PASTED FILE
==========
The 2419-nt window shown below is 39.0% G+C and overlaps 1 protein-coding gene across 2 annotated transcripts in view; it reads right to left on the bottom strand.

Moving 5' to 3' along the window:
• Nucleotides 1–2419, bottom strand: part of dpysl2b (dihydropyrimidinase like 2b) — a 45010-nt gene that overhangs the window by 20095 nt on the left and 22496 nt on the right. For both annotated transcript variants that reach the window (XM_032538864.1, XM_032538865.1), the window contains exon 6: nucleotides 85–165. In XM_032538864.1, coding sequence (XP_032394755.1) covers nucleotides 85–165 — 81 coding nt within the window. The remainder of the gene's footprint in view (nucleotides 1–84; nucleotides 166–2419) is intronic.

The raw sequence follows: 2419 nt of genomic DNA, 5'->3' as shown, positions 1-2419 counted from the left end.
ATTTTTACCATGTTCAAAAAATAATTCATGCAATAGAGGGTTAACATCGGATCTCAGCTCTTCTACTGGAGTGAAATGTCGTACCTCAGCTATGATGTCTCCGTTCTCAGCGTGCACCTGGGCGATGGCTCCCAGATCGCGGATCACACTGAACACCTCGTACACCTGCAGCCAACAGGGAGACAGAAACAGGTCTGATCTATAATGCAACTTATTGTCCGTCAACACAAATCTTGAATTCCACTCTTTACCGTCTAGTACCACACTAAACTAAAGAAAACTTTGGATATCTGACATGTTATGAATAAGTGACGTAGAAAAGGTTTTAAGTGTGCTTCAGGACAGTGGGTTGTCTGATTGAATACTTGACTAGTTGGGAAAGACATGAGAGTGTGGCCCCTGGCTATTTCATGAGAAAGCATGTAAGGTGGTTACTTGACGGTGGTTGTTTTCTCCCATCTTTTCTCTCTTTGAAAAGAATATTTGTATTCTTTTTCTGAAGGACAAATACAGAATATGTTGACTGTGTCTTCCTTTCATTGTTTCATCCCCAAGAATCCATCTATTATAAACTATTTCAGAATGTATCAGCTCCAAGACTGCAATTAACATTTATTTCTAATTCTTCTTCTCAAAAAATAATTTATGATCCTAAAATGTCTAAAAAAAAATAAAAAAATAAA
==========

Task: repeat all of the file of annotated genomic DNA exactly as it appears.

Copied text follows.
The 2419-nt window shown below is 39.0% G+C and overlaps 1 protein-coding gene across 2 annotated transcripts in view; it reads right to left on the bottom strand.

Moving 5' to 3' along the window:
• Nucleotides 1–2419, bottom strand: part of dpysl2b (dihydropyrimidinase like 2b) — a 45010-nt gene that overhangs the window by 20095 nt on the left and 22496 nt on the right. For both annotated transcript variants that reach the window (XM_032538864.1, XM_032538865.1), the window contains exon 6: nucleotides 85–165. In XM_032538864.1, coding sequence (XP_032394755.1) covers nucleotides 85–165 — 81 coding nt within the window. The remainder of the gene's footprint in view (nucleotides 1–84; nucleotides 166–2419) is intronic.

The raw sequence follows: 2419 nt of genomic DNA, 5'->3' as shown, positions 1-2419 counted from the left end.
ATTTTTACCATGTTCAAAAAATAATTCATGCAATAGAGGGTTAACATCGGATCTCAGCTCTTCTACTGGAGTGAAATGTCGTACCTCAGCTATGATGTCTCCGTTCTCAGCGTGCACCTGGGCGATGGCTCCCAGATCGCGGATCACACTGAACACCTCGTACACCTGCAGCCAACAGGGAGACAGAAACAGGTCTGATCTATAATGCAACTTATTGTCCGTCAACACAAATCTTGAATTCCACTCTTTACCGTCTAGTACCACACTAAACTAAAGAAAACTTTGGATATCTGACATGTTATGAATAAGTGACGTAGAAAAGGTTTTAAGTGTGCTTCAGGACAGTGGGTTGTCTGATTGAATACTTGACTAGTTGGGAAAGACATGAGAGTGTGGCCCCTGGCTATTTCATGAGAAAGCATGTAAGGTGGTTACTTGACGGTGGTTGTTTTCTCCCATCTTTTCTCTCTTTGAAAAGAATATTTGTATTCTTTTTCTGAAGGACAAATACAGAATATGTTGACTGTGTCTTCCTTTCATTGTTTCATCCCCAAGAATCCATCTATTATAAACTATTTCAGAATGTATCAGCTCCAAGACTGCAATTAACATTTATTTCTAATTCTTCTTCTCAAAAAATAATTTATGATCCTAAAATGTCTAAAAAAAAATAAAAAAATAAA